Here is an old post from May 26, 2013. I’m reposting it because today, February 9th, is a very important date. I do a kind “reckoning” whenever this day approaches, especially if it falls on a Monday. I had planned to wallow in my darkest thoughts, until I chanced upon this poem by Belinda from busymindthinking.com. Read her poem, then come back here.
These lines in particular moved me to reassess February 9th:
I would have endured
Much more and far worse
I would have declined
Any opportunity to re-write
I won’t be having a dark day. I won’t curl up with dark thoughts. But I will share my story again because it does reflect the long, long journey I’ve been on. It is part of who of I am and I’m finally accepting the “valuable gift wrapped” within.
“We all have our baggage, and I think the trick is not resisting it but accepting it, understanding that the worst experience has a valuable gift wrapped inside if you’re willing to receive it.” -Jeanette Walls as quoted in “Mommy Nearest,” The New York Times Magazine, May 26, 2013, pp. 18-21.
How odd, I thought, that I should come across this quote while considering another blog post on my many regrets. As I’ve said in earlier posts, those events and deeds I feel obliged to regret are the ones I could have avoided, those decisions in which the “free will” I exercised should have / could have been different. (You can find my earlier posts here and here.) These range from the mundane (gaining weight) to, for this post, a fateful decision to go into work when I should have stayed home. That last decision still haunts me even though it’s been 32 years, 3 months, 17 days, and 22.5 hours after the fact.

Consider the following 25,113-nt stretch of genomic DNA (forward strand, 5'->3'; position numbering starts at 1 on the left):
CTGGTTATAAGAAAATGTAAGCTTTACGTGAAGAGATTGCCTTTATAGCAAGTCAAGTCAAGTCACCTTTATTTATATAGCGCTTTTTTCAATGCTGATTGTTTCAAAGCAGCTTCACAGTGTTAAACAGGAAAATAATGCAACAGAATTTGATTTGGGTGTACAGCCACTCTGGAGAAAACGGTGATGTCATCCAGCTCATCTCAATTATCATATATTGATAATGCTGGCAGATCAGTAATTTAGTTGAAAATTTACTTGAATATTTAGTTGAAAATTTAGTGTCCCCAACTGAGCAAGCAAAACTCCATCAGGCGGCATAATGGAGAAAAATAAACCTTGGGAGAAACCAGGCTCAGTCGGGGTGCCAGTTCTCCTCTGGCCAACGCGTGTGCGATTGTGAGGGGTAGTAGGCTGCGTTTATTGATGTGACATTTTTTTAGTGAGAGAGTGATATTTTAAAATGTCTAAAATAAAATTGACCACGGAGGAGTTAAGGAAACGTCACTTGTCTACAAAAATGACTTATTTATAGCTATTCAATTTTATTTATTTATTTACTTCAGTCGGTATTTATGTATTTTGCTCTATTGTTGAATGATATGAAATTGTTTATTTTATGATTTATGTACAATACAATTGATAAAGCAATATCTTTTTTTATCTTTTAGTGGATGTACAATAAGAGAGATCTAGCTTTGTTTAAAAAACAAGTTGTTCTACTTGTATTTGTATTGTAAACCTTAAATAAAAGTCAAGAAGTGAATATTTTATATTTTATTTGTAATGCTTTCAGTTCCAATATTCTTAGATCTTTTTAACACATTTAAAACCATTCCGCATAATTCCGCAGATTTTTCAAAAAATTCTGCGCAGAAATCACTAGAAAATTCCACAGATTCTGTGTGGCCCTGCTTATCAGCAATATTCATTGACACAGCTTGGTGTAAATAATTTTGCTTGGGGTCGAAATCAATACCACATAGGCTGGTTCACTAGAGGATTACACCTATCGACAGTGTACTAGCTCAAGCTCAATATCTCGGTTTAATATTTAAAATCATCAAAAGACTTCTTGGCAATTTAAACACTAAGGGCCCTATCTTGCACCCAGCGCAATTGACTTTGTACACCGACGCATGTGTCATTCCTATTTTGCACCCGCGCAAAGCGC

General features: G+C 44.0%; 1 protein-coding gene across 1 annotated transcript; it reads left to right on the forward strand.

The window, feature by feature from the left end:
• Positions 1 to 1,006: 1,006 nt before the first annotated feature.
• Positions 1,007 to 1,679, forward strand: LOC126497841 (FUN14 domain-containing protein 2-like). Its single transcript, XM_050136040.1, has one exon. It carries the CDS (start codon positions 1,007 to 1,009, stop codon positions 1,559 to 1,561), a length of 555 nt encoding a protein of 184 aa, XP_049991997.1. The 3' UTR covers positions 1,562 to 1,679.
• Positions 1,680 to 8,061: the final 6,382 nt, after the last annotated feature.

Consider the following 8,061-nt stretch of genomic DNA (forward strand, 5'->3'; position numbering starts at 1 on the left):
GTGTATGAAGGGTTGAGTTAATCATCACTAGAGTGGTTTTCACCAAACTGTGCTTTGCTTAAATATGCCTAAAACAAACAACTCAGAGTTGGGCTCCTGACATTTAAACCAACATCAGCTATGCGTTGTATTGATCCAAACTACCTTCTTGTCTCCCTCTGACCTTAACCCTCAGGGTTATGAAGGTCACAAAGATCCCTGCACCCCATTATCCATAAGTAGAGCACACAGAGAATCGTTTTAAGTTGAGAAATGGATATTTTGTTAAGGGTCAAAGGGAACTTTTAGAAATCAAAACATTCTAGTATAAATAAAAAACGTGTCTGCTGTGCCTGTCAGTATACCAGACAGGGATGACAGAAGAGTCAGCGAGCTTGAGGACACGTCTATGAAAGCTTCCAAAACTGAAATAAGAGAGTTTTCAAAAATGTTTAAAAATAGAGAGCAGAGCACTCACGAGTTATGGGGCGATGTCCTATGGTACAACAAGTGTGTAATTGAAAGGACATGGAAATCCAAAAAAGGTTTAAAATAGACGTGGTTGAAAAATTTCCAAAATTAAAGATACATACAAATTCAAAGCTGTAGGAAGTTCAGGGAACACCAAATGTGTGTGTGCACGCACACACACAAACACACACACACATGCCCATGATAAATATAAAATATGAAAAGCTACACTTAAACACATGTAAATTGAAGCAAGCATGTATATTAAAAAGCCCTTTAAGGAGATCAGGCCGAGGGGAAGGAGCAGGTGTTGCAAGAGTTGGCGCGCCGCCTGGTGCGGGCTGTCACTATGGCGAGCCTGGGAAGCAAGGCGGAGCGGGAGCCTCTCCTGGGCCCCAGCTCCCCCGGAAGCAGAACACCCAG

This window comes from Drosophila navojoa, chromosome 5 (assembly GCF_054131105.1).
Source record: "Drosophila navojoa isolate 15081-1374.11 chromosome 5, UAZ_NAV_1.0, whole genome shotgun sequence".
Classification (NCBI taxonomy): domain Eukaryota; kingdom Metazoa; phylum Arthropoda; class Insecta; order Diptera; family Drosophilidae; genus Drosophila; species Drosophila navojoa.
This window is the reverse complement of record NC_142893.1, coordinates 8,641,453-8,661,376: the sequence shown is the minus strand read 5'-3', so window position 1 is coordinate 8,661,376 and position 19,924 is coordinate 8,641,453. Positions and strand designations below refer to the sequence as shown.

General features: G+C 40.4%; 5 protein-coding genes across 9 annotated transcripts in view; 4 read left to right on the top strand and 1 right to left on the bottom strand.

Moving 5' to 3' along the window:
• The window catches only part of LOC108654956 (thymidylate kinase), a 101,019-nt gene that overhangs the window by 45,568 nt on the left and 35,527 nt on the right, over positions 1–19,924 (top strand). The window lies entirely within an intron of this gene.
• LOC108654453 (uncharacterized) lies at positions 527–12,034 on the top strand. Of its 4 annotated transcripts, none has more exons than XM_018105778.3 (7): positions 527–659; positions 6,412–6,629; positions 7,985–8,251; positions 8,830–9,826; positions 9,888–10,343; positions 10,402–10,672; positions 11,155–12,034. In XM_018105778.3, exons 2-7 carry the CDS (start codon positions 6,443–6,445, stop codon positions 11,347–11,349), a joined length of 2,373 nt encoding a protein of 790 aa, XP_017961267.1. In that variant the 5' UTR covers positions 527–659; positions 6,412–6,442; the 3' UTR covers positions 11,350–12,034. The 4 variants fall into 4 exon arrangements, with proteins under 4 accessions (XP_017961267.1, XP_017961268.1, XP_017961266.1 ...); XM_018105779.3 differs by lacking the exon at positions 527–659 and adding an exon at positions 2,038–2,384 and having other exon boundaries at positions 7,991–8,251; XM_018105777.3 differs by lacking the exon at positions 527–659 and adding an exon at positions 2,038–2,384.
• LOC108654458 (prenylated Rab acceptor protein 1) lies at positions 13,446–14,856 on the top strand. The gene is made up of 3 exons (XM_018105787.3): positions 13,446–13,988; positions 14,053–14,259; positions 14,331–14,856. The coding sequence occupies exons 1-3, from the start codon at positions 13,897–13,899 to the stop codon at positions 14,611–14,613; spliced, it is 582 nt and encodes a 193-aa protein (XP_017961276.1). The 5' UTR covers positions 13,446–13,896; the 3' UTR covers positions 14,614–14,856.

Even though that one fateful decision eventually led to getting a job in an office where I met my future husband, I take no comfort in it. I tell my husband that we were fated to meet. I find it hard to see the “valuable gift wrapped” in this particular baggage and so, I argue, it’s a decision that I regret. I wonder, would you feel the same way if it had happened to you?
Here’s my story:
It was 1981. I was 23 and living in a California town, nearly 3000 miles from my family home. I was barely employed, at the time working a few hours a week as a janitor at a candle-making factory. I had only an AA degree, no skills other than typing, and I had never worked in an office in my short life. All I wanted to do was go back to college. I was on the bus on my way to work, after having a disappointing interview with a financial officer at a local private women’s college. She told me that I had made too much money the year before and they wouldn’t give me financial aid. I didn’t want to go to work. I felt depressed and wanted to be alone. But now I needed money even more so I swallowed my tears and got off within a block of the factory.